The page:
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Troop Leader Training Cue Cards


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Presenter Notes for the TLT Training sessions.

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Troop Leader Training Cue Cards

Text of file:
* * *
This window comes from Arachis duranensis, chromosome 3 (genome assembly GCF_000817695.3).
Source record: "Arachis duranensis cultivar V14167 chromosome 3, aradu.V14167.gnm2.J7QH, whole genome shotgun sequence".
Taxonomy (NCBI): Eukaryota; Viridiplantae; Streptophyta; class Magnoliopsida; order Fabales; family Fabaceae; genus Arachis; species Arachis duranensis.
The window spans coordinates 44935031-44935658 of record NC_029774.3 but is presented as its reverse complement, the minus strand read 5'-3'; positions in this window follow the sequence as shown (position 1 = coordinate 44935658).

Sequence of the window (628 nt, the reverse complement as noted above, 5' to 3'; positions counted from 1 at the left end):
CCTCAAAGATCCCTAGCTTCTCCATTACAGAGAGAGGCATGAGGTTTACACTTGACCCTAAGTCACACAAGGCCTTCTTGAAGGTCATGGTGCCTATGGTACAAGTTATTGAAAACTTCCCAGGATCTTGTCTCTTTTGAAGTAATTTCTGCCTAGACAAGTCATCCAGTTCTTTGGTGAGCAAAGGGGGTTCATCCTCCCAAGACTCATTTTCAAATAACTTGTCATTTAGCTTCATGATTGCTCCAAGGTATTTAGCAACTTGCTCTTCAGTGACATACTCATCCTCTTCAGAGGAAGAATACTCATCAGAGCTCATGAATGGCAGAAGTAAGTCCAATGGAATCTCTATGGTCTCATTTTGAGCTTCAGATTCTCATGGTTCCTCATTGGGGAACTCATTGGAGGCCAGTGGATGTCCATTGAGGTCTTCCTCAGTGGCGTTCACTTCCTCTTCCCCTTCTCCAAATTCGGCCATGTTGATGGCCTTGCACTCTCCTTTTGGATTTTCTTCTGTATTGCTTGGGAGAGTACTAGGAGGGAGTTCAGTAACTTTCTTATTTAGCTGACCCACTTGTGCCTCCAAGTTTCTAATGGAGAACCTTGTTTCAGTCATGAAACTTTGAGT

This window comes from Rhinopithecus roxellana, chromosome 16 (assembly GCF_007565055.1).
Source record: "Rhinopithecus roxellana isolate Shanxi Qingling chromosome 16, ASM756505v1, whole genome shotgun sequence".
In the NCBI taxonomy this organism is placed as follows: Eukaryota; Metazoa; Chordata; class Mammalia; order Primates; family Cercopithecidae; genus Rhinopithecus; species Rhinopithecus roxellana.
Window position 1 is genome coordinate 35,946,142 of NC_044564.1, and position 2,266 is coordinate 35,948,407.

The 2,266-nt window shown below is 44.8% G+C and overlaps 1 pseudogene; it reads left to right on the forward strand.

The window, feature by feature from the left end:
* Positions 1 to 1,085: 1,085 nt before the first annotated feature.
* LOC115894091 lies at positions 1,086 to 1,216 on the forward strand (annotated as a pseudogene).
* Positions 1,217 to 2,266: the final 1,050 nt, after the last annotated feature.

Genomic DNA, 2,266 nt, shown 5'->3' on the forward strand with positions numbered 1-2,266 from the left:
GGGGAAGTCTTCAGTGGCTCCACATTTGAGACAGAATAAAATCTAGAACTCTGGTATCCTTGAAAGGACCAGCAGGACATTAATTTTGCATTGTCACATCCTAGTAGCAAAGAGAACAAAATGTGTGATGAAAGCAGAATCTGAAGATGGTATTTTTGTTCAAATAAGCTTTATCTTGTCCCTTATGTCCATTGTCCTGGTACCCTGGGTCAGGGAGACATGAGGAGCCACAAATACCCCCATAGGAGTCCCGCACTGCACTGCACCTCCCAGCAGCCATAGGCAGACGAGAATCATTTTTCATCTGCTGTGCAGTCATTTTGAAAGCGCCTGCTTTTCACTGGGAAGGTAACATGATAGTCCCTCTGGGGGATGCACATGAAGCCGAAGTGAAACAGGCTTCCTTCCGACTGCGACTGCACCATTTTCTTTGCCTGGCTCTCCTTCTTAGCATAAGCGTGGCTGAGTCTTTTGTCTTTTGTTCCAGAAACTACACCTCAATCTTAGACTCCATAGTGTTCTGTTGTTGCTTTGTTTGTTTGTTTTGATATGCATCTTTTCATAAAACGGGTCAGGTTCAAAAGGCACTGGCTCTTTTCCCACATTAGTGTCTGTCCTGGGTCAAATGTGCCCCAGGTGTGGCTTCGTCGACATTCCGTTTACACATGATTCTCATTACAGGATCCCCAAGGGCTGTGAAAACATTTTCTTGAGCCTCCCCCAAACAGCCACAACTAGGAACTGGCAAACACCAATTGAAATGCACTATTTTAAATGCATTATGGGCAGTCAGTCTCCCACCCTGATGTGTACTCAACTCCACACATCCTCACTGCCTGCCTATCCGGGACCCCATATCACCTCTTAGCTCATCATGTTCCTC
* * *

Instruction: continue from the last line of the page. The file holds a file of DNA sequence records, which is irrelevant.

1. 1. <ul><li>Welcome to Troop Leadership Training“Training boy leaders to run THEIR troop is the Scoutmaster’s most important job.”“Train Scouts to do a job, then let them do it.”“Never do anything a boy can do”IntroductionScouting offers you opportunities to learn and use leadership skills.Organizing Patrols, Teaching Outdoor skills Using Duty rosters, Help to ensure patrol safetyPlanning menus Handle patrol financesProblem solving Helping other scouts LeadEncouraging Advancement “The badge of office does not automatically make you a good leader”QuestionsHow many have bee through this course before?How many have been to the council level NYLT (White Buffalo) course?How many have been to the National course at Philmont?AGENDAWe will work throught the three TLT modulesIntroduction to Leadership (KNOW)How to fulfill your position (BE)What is expected of me? (DO)We’ll have fun some fun.Take breaksPresent “Trained” patches and certificates.MODULE ONEIntroduction to Troop Leadership – KnowIntroduction to Troop Leadership – KNOWThis session focuses on what a new leader must KNOW.Introduction to Troop Leadership – KNOWThe Scout-Led Troop and Living the Scout Oath and Law“THE SCOUT LEAD TROOP”The Scout-Led TroopREAD: “A leader is best when people barely know he exists; not so good when people obey and acclaim him; worst when they despise him. But a good leader who talks little when his work is done, his aim fulfilled, they will say ‘we did it ourselves.’”What does it mean when we say “a scout-led troop”?The BSA's definition is that “empowering scouts to be leaders” is the core of Scouting.Troop Leadership PositionsA Boy Scout troop is a small democracy. The scouts are formed into patrols, plan the troop’s program and make it a reality.In order for that to happen, our troop relies upon Scouts serving in positions of responsibility. The Job of the Senior Patrol LeaderThe Senior patrol leader is the head scout of the troop. He is in charge and his job is to make sure things go as planned. He is always looking ahead do the next activity. He solicits help from the other scout and adult leaders. The Senior Patrol Leader has lots of helpers he can call onThe Assistant Senior Patrol LeaderThat’s what assistants are forThe Patrol Leaders’ CouncilPatrol Leaders, Troop Guide, Assist Junior Scoutmaster, etc. The Other Troop LeadersScribe, Librarian, Instructor, Historian, Quartermaster, Order of the Arrow Troop Representative, Bugler and Chaplain AideThe Adult Leaders, Troop Committee and ParentsHelping Others GrowThe SPL’s job also involves developing the other scout leaders. He leads by setting the example and delegating responsibility to other scouts. It is the SPL’s job to get someone to do it and make sure they are successful.The SPL has many resources to draw from:BSA HandbookTroop Program FeaturesTraining GuidesOther Scout LeadersThe troop’s adult leaders and parents The Patrol Leaders’ CouncilThe PLC plans and runs the troop’s activities.They conduct the ANNUAL PROGRAM PLANNING CONFERENCE to lay out the troop’s calendar for the coming year.They meet monthly to fine-tune upcoming meetings and outingsPatrol Leaders and Guides represent their patrols to the PLC and the PLC to their patrols.Troop Service Leaders may be invited to the PLC meeting as necessary.The SM attends the PLC meetings as a coach.Introduction to Troop Leadership – KnowThe Scout-Led Troop and Living the Scout Oath and LawDiscussion of a Scout-Led PatrolThe Scout Led Patrol“The patrol method is not a way to operate a Boy Scout troop, it is the only way. Unless the Patrol method is in operation you don’t really have a Boy Scout troop.” “The object of the patrol method is not so much saving the Scoutmaster trouble as to give responsibility to the boy.” “Scouting is a game for boys under the leadership of boys under the direction of a man.”Why Patrols?Patrols are the building blocks of a Boy Scout Troop. A small group of youth who are more or less similar in age, development, and interests. As a team, the Patrol members share the responsibility of making the patrol a success. Each patrol selects a name for itself, decides on a yell, & designs a flag. A patrol takes pride in its own identity, & its members strive to make theirs the best patrol possible. The ideal size of a patrol is eight. This size is appropriate not only for effective patrol & troop meetings, but also for hiking & camping without leaving a trace.Three Types of Patrols (1 of 3)Regular PatrolComposed of scouts who have completed the First Class requirements or who are at least in the seventh grade. Most of them have been around Scouting long enough to be comfortable with patrol & troop routines.Three Types of Patrols (2 of 3)New-Scout PatrolThe New-Scout function together as a patrol during their first year in the troop, working toward their goal of completing the requirements for the First Class rank. A Troop Guide & Assistant Scoutmaster-New Scouts Patrol serves to ensure each Scout has every opportunity to succeed right from the start. Three Types of Patrols (3 of 3)Venture PatrolThe older-boy patrol (13 through17) within a troop. They have the maturity & experience to plan & take part in more challenging high-adventure outings & sports activities. The Assistant Scoutmaster-Venture Patrol can help the patrol transform their plans into action.Patrol PositionsPatrol Leader – leader elected by patrol members.Assistant Patrol Leader – serves in place of PL and tackles special projects for PLPatrol Scribe – The patrol secretary. Attendance, log book, patrol dues, budget for outingsPatrol Quartermaster – Manages patrol equipment makes sure it is clean and ready to usePatrol Grubmaster – In charge of menus for hikes and campouts.Patrol Cheermaster – leads the patrol in songs yells & skits.How do you do it all!?!Tackle one piece at a time!Carry a pocket notepad and pen/pencil and write stuff down.Use your Patrol Leader’s Handbook. DISCUSSION…Patrol MeetingsPatrol ActivitiesPatrol NamesPatrol Leaders’ JobHow do you do it all!?!Tackle one piece at a time!Carry a pocket notepad and pen/pencil and write stuff down.Use your Patrol Leader’s Handbook. Introduction to Troop Leadership – KnowThe Scout-Led Troop and Living the Scout Oath and LawDiscussion of a Scout-Led PatrolReview of the Troop Organization Chart“So far we have discussed the concept of a scout-led troop and a scout lead patrol. Let’s have a look at how our troop is currently organized.”Review The Troop’s Organization ChartOur Troop as part of the National Scouting OrganizationBoy Scouts of AmericaNational Council, Boy Scouts of AmericaChief Scout ExecutiveGreater Niagara Frontier CouncilScout Executive Cayuga District ExecutiveTroop 468Charter OrganizationTroop CommitteeIntroduction to Troop Leadership -KnowThe Scout-Led Troop and Living the Scout Oath and LawDiscussion of a Scout-Led PatrolReview of the Troop Organization ChartPosition OverviewThe Senior Patrol LeaderIs elected by the Scouts to represent them as the top junior leader in the troopThe SPL reports to the Scoutmaster.Senior Patrol Leader DutiesPreside at all troop meetings, events, activities, and annual program planning conferenceChair the patrol leaders' councilAppoint boy leaders with the advice and consent of the ScoutmasterAssign duties and responsibilities to other scout leadersWork with the Scoutmaster in training scout leadersAs with all Troop Leaders …Sets a good ExampleEnthusiastically wears the Scout Uniform correctlyLives by the Scout Oath and LawShows and helps develop Scout SpiritThe Assistant Senior Patrol LeaderSecond highest junior leader in the troopAppointed by the SPLHelps lead meetings and activities as called upon by the Senior Patrol LeaderGuides the troop in the Senior Patrol Leader's absenceAssistant Senior Patrol Leader DutiesHelps the senior patrol leader lead meetings and activities.Runs the troop in the absence of the senior patrol leader.Helps train and supervise the troop scribe, quartermaster, instructor, librarian, historian, and chaplain's aide.Serves as a member of the patrol leaders' council.The Patrol LeaderThe patrol leader is the elected leader of his patrol.He represents his patrol on the patrol leaders’ council.Reports to the senior patrol leaderThe Patrol Leader’s DutiesAppoints the assistant patrol leader.Represents the patrol on the patrol leaders’ council. Plans and steers patrol meetings.Helps Scouts advance.Acts as the chief recruiter of new Scouts.Keeps patrol members informed.Prepares the patrol to take part in all troop activities.Shows and helps develop patrol spirit Works with other troop leaders to make the troop run wellKnows what patrol members and other leaders can doThe Assistant Patrol LeaderIs appointed by the patrol leaderLeads the patrol in his absence.Assistant Patrol Leader DutiesHelps the patrol leader plan and lead patrol meetings and activitiesHelps the patrol leader keep patrol members informedHelps the patrol leader prepare the patrol to take part in all troop activitiesLeads the patrol in the patrol leaders absenceShows and helps develop patrol spiritRepresents the patrol at all patrol leaders' council meetings in the patrol leaders absenceWorks with other troop leaders to make the troop run wellThe Patrol’s OrganizationPatrol Scribe - Keeps patrol log, attendance records, dues, budgets for patrol activitiesPatrol Grubmaster - Menu planner, food shopper, sees that the patrol “eats right”Patrol Quartermaster - Keeps patrol gear in orderPatrol Cheermaster - Leads songs, yells, stunts, and campfire programsPatrol Chief Cook - Organizes cooking meals Patrol Organization = Sharing LeadershipThe patrol jobs can be for months or for only the weekend at a timeRotate assignments - plenty of jobs to go aroundSharing responsibility gives each Scout a chance to “buy in” to the effortIf each has a part in a plan’s creation, each will do his best to make it come out rightThe Troop Guide-- Guide for the new scout patrolIntroduces new Scouts to troop operations.Guides new Scouts through early Scouting activities.Shields new Scouts from harassment by older Scouts.Helps new Scouts earn the First Class rank in their first year.Coaches the patrol leader of the new-Scout patrol on his duties.Works with the patrol leader at the patrol leaders' council meetings.Attends patrol leaders' council meetings with the patrol leader of the new-Scout patrol.Assists the assistant Scoutmaster with training.Coaches individual Scouts on Scouting challenges.Other Troop Leadership PositionsEvery troop needs a Corps of Leadership and Service to get the job doneThese are the important jobs beyond the Patrol, the “Behind the Scenes” duties that are very important to the whole Troop!All of the following leaders report to the Assistant Senior Patrol LeaderThe QuartermasterKeeps records of patrol and troop equipment.Keeps equipment in good repair.Keeps equipment storage area neat and clean.Issues equipment and see that it is returned in good order.Suggests new or replacement items.Works with the troop committee member responsible for equipment.Troop ScribeAttends and keeps a log of the Patrol Leaders' Council meetings.Records attendance and dues payments of all troop members.Works with the appropriate troop committee members responsible for finance, records, and advancement.Troop HistorianCollects & preserves troop photographs, news stories, trophies, flags, scrapbooks, awards & other memorabilia.Gathers pictures and facts about past activities of the troop and keep them in scrapbooks, wall displays, or information files.Takes care of the troop trophies and keepsakes.Collects information about former Scouts and leaders and makes materials available for Scouting activities, media contacts, & troop history projects.Troop LibrarianEstablishes and maintains a troop library.Keeps records on literature owned by the troop.Adds new or replacement items as needed.Has literature available for borrowing at troop meetings.Maintains a system to check literature in and out.Follows up on late returns.Troop InstructorsOlder Troop member proficient both in Scouting skills & in the ability to teach that skill to others.Instructs first aid, camping, backpacking – the subject can encompass any of the areas that Scouts want to master, especially those required for outdoor activities & rank advancement.Prepares well in advance for each teaching assignment.Chaplain’s AideKeeps troop leaders appraised of religious holidays when planning activities.Assists the troop chaplain or religious coordinator in meeting the religious needs of troop members while on activities.Encourages saying grace at meals while camping or on activities.Leads worship services on campouts.Tells troop members about the religious emblems program for their faith.Den ChiefServes as the activities assistant at den meetings including games and experience.Meets regularly with the den leader to assist & review the den meeting & field activity plans.Leads songs, stunts and skits for den & pack meetings.Projects a positive image of Boy Scouting.If serving as a Webelos den chief, help prepare the boys to join Boy Scouting.Junior Assistant ScoutmasterServes in the capacity of an assistant Scoutmaster except where legal age and maturity are required.He must be at least 16 years old and not yet 18.He may be appointed by the Senior Patrol Leader because of his leadership ability.Reports to the ScoutmasterFunctions as an assistant Scoutmaster.Performs duties as assigned by the Scoutmaster.Troop BuglerSounds Taps, Assembly and Revelry at troop campoutsSounds Assembly at weekly meetings “The bugle and animal horns which preceded it can be considered not only a musical instrument but a critical form of communication in the days before cell phones, pagers and even watches, it allowed communities and armies to communicate and coordinate over large distances”Order of the Arrow Troop RepresentativeServes as a communication link between the troop & the local OA lodge or chapterEnhances the image of the Order as a service arm to the troop, district & councilAttends the monthly District OA meetings and reports back to the troopPromotes the OA in the troop by inviting other Arrowmen to participate in OA activitiesEncourages year-round & resident camping in the troopModule One – KnowThe Scout-Led Troop and Living the Scout Oath and LawDiscussion of a Scout-Led PatrolReview of the Troop Organization ChartPosition OverviewNational Honor Patrol Award RequirementsNational Honor Patrol Award(Give Handouts and review the requirements)TAKE A BREAKMODULE TWOHow to fulfill Your Position – BEHow to Fulfill Your Position – BeThis session, on how to fulfill your role’s responsibilities, focuses on what a leader must BE!Scoutmaster’s Vision of SuccessTeaching EDGE™ Discussion Troop ProgressAssignment How to Fulfill Your Position – BeScoutmaster’s Vision of SuccessHand out both scoutmaster and SPL vision statements.Scoutmaster briefly discusses his vision.The SPL briefly discusses his vision.Vision of SuccessExplain how vision fits in with planning and goals.“without a vision the people perish”The vision is the picture of the way things should be!How to Fulfill Your Position – BeScoutmaster’s Vision of SuccessTeaching EDGE™ Discussion What Is EDGE?EDGE is the method you will use to teach in our troop. The key to making EDGE work is to use it for all teaching opportunities. Make it a habit.ExplainDemonstrateGuideEnablePRACTICAL EXAMPLE:Teach a scouting skill to a scout using EDGE:Compass work, or A knot etc.Teaching EDGEExplaining: Clarifies the subject for the learning AND the instructor.Demonstrating; Allows the learner to see as well as hear. Can follow the process from beginning to end.Guiding: Learn by doing. Allows instructor to see how well learners are grasping the skill.Enabling: Allows learners to use the skill themselves. Encourages repetition-an important part of mastering a skill.Point out how you used each of these in your demonstration.Scout Leadership Training ContinuumThese are some of the basic tools you will need. There are many others available to make you a better leader. Scouting has additional training available to you that will make you better leaders not only in your troop but throughout your life. How to Fulfill Your Position – BeThis session, on how to fulfill your role’s responsibilities, focuses on what a leader must BE!Scoutmaster’s Vision of SuccessTeaching EDGE™ Discussion Troop ProgressTROOP PROGRESSHow is the troop Doing?Lead a Start-Stop-Continue session with the scouts.Capturing the feedback on a flip chart.Point out that this information will be given to the PLC for action.How to Fulfill Your Position – BeThis session, on how to fulfill your role’s responsibilities, focuses on what a leader must BE!Scoutmaster’s Vision of SuccessTeaching EDGE™ Discussion Troop ProgressAssignment ASSIGNMENTGet to know the Scouts you are responsible for leading.What do they need?TAKE A BREAKMODULE THREEWhat Is Expected of Me? DOWhat Is Expected of Me? – DOPosition Descriptions and ExpectationsServant Leadership – Motivating Scouts to LeadDefining Success in Your PositionScoutmaster Conference